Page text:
Open windows, lower risk for preterm birth: study

February 14, 2013
Open windows, lower risk for preterm birth: study
Increased ventilation reduces exposure to secondhand smoke, chemicals, researchers say.

(HealthDay) —Opening the windows at home may help pregnant women reduce their risk for preterm birth or low birth weight, a new study indicates.

Researchers suggested the increase in fresh air could help protect expectant mothers from exposure to secondhand smoke and other volatile organic compounds that can be found indoors.

For the study, published online and in the April issue of the American Journal of Public Health, researchers questioned more than 1,760 mothers in Los Angeles about the quality of air in their home while they were pregnant. They were asked about their exposure to secondhand smoke, how often they opened the windows and how often they used hairspray, insect spray and nail polish at home.

Although the researchers did not link the use of hairspray or other household products with preterm birth or low birth weight, they did find that opening the windows at home reduced the women's risk for these complications of pregnancy.

The study showed that women exposed to secondhand smoke at home who opened their windows for less than half the day were three times more likely to experience low birth weight and were 92 percent more likely to have a preterm birth.

Even if they were not exposed to secondhand smoke, women who didn't open their windows very often were 49 percent more likely to have a baby with low birth weight and 25 percent more likely to have a preterm delivery than women in homes with better ventilation.

"As there is no risk-free level of secondhand smoke, pregnant women should be advised to avoid secondhand smoke exposure whenever possible, or mitigate secondhand smoke exposure by limiting smoking by household members to outdoor spaces or ventilating their home," the authors wrote.

While the study found an association between opening windows and preterm birth, it did not establish a cause-and-effect link.

Explore further: Moderate levels of secondhand smoke deliver nicotine to the brain

More information: The U.S. Centers for Disease Control and Prevention provides more information on preterm birth.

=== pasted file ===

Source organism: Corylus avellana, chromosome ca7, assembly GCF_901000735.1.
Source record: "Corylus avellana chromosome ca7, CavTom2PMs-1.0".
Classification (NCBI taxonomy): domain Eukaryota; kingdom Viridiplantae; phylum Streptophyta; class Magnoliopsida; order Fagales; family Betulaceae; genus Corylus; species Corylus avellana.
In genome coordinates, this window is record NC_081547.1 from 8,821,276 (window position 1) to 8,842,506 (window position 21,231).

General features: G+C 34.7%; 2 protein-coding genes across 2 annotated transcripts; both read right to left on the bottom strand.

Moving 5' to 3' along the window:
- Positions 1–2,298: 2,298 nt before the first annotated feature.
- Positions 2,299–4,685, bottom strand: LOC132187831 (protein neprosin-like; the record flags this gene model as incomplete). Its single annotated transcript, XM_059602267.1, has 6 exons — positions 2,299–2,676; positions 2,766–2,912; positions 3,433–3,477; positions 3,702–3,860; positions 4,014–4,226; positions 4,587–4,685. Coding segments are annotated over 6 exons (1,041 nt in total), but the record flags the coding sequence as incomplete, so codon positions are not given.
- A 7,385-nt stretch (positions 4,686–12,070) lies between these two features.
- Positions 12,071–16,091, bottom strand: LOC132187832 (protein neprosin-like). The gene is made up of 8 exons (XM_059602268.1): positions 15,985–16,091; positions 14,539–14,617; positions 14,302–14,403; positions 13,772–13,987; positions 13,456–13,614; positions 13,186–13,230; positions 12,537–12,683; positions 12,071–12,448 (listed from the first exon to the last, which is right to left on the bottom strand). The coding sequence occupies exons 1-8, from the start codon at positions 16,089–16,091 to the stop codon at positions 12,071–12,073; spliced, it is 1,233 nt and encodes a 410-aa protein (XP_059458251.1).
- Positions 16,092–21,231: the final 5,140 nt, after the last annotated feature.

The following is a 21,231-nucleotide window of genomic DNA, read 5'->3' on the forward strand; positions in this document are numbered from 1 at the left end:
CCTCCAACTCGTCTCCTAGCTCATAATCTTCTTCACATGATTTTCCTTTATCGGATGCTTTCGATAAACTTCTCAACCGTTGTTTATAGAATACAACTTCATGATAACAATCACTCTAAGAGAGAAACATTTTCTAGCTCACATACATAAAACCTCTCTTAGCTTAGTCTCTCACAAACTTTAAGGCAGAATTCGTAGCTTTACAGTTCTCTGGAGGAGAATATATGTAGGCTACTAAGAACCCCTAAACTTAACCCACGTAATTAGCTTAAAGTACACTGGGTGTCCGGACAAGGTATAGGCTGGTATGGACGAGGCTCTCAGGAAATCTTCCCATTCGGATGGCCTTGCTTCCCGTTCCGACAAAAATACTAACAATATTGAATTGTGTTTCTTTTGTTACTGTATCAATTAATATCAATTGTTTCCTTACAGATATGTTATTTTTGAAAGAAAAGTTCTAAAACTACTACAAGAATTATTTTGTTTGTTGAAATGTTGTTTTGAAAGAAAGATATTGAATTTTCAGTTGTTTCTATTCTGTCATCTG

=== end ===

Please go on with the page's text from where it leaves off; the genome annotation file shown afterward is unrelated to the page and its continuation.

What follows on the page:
Related Stories

Moderate levels of secondhand smoke deliver nicotine to the brain

May 2, 2011
Exposure to secondhand smoke, such as a person can get by riding in an enclosed car while someone else smokes, has a direct, measurable impact on the brain—and the effect is similar to what happens in the brain of the ...

Smoking ban reduced maternal smoking and preterm birth risk

May 10, 2012
A citywide ban on public smoking in Colorado led to significant decreases in maternal smoking and preterm births, providing the first evidence in the U.S. that such interventions can impact maternal and fetal health, according ...

Recommended for you

Newly deciphered vitamin D regulatory pathway opens doors to clinical research

August 21, 2017
Biochemists at the University of Wisconsin–Madison have deciphered the molecular mechanisms that underpin how the synthesis of the active form of vitamin D is regulated in the kidney, summing up decades of research in this ...

Clay-based antimicrobial packaging keeps food fresh

August 21, 2017
Sometimes it seems as if fresh fruits, vegetables and meats go bad in the blink of an eye. Consumers are left feeling frustrated, often turning to less expensive processed foods that last longer but are less nutritious. Now ...

Despite benefits, half of parents against later school start times

August 18, 2017
Leading pediatrics and sleep associations agree: Teens shouldn't start school so early.

Doctors exploring how to prescribe income security

August 18, 2017
Physicians at St. Michael's Hospital are studying how full-time income support workers hired by health-care clinics can help vulnerable patients or those living in poverty improve their finances and their health.

Schoolchildren who use e-cigarettes are more likely to try tobacco

August 17, 2017
Vaping - or the use of e-cigarettes - is widely accepted as a safer option for people who are already smoking.

Federal snack program does not yield expected impacts, researchers find

August 17, 2017
A well-intentioned government regulation designed to offer healthier options in school vending machines has failed to instill better snacking habits in a sample of schools in Appalachian Virginia, according to a study by ...

0 comments

Please sign in to add a comment. Registration is free, and takes less than a minute. Read more

Click here to reset your password.
Sign in to get notified via email when new comments are made.